Mogadishu mayor wounded, officials killed in suicide attack

Bombing claimed by al-Shabab took place shortly after a visit by the new UN envoy to Somalia, say officials.

    Mogadishu mayor wounded, officials killed in suicide attack
    Mayor for Mogadishu Abdirahman Omar Osman is receiving treatment for the injuries sustained in the blast, according to officials [FILE - Feisal Omar/Reuters]

    At least six people have been killed and the mayor of Somalia's capital, Mogadishu, wounded in a suicide attack inside his office, officials said, only hours after a visit by the newly appointed United Nations envoy to the premises.

    Mayor Abdirahman Omar Osman "was wounded in the blast and he is currently being treated," Mohamed Abdullahi Tulah, deputy mayor, told state-owned Radio Mogadishu on Wednesday. 

    The Horn of Africa country's information minister, Mohamed Abdi Hayir, said Mogadishu district commissioners were among the dead.

    "Six people, including two district commissioners and three directors, were killed in the terrorist attack this afternoon," Mohamed told reporters in Mogadishu.

    Al-Shabab, the al-Qaeda-linked armed group fighting to overthrow Somalia's UN-backed government, claimed responsibility for the attack.

    The group said the attack was intended to target UN's special envoy James Swan.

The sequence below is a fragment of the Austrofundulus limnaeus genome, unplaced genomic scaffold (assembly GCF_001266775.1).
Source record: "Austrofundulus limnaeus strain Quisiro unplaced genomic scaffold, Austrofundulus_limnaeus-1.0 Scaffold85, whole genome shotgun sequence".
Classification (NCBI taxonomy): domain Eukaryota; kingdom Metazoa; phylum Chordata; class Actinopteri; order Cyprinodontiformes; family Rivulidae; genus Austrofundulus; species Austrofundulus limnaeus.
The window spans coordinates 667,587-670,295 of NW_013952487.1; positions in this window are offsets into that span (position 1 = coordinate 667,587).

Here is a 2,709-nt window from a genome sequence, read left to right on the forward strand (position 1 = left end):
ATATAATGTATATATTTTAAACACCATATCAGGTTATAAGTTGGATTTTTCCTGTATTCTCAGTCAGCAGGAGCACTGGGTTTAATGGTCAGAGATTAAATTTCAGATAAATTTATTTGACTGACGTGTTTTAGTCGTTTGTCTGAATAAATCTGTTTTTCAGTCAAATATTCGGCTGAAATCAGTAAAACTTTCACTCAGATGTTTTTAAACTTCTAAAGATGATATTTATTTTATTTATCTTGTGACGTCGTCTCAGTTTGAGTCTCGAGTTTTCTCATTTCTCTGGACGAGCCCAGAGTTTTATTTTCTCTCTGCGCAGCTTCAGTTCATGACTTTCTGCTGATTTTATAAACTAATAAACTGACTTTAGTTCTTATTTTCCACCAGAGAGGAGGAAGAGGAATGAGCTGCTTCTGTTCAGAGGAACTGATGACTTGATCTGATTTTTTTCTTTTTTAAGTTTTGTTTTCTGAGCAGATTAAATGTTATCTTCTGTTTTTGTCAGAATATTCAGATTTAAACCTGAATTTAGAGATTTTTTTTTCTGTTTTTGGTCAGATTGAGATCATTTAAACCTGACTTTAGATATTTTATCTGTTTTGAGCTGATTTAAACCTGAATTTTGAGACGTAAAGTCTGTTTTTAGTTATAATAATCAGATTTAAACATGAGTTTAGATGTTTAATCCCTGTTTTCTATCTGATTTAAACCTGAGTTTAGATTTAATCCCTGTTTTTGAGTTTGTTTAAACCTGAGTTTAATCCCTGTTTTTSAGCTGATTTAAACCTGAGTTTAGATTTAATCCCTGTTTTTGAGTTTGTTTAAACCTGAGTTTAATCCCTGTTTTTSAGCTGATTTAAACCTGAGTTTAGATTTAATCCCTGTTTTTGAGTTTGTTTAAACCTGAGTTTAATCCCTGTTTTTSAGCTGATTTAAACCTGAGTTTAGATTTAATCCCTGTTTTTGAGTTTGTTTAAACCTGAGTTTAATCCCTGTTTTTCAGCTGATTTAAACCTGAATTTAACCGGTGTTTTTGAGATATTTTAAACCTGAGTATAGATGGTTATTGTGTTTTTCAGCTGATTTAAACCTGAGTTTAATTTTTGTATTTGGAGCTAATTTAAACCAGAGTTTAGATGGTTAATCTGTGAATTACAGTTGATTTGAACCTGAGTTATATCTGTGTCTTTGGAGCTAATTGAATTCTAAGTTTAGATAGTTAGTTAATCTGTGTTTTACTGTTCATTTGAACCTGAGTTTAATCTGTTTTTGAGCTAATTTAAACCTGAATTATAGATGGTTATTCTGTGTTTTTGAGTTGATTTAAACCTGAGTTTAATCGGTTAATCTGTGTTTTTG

The United Nations Assistance Mission in Somalia confirmed Swan met Osman at his office earlier on Wednesday, but said he had left the building by the time of the explosion.

    "I deplore this heinous attack which not only demonstrates a violent disregard for the sanctity of human life, but also targets Somalis working to improve the lives of their fellow Somalis in the Mogadishu-Banadir region," Swan said in a statement. 

    "The UN stands with the people and government of Somalia in their rejection of such terrorist acts, and our thoughts are with the victims of this attack."

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    A witness and security source, who asked not to be named, told the AFP news agency that a suicide bomber had entered a hall where the officials were meeting and detonated his explosives inside the building.

    "The blast was very heavy, and I saw people, fleeing some with shrapnel wounds outside the Banadir administration headquarters," Mohamud Shariif, a witness, said. 

    Al-Shabab has been fighting since 2007 to topple Somalia's fragile government, which is backed by a 20,000-strong African Union force, AMISOM, and the UN.

    Somalia has been riven by conflict since 1991, when clan-based armed groups overthrew then-President Mohamed Siad Barre, and then turned on each other. 

    SOURCE: News agencies